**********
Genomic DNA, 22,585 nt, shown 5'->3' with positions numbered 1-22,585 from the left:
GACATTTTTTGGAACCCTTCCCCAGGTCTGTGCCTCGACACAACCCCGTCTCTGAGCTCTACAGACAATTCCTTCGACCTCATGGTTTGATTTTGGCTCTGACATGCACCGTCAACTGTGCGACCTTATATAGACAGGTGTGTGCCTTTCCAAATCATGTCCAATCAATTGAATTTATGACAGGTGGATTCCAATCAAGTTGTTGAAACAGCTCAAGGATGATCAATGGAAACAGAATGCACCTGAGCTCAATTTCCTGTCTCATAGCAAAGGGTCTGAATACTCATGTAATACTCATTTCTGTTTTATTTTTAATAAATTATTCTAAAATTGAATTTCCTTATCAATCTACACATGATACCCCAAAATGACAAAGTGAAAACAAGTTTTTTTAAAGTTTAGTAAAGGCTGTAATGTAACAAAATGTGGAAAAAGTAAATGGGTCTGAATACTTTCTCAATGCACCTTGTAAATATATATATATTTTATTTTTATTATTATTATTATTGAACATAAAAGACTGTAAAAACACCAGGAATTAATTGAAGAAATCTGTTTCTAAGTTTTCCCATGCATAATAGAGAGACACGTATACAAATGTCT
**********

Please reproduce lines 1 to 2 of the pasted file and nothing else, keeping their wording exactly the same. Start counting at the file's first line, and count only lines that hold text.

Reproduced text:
Genomic DNA, 22,585 nt, shown 5'->3' with positions numbered 1-22,585 from the left:
GACATTTTTTGGAACCCTTCCCCAGGTCTGTGCCTCGACACAACCCCGTCTCTGAGCTCTACAGACAATTCCTTCGACCTCATGGTTTGATTTTGGCTCTGACATGCACCGTCAACTGTGCGACCTTATATAGACAGGTGTGTGCCTTTCCAAATCATGTCCAATCAATTGAATTTATGACAGGTGGATTCCAATCAAGTTGTTGAAACAGCTCAAGGATGATCAATGGAAACAGAATGCACCTGAGCTCAATTTCCTGTCTCATAGCAAAGGGTCTGAATACTCATGTAATACTCATTTCTGTTTTATTTTTAATAAATTATTCTAAAATTGAATTTCCTTATCAATCTACACATGATACCCCAAAATGACAAAGTGAAAACAAGTTTTTTTAAAGTTTAGTAAAGGCTGTAATGTAACAAAATGTGGAAAAAGTAAATGGGTCTGAATACTTTCTCAATGCACCTTGTAAATATATATATATTTTATTTTTATTATTATTATTATTGAACATAAAAGACTGTAAAAACACCAGGAATTAATTGAAGAAATCTGTTTCTAAGTTTTCCCATGCATAATAGAGAGACACGTATACAAATGTCT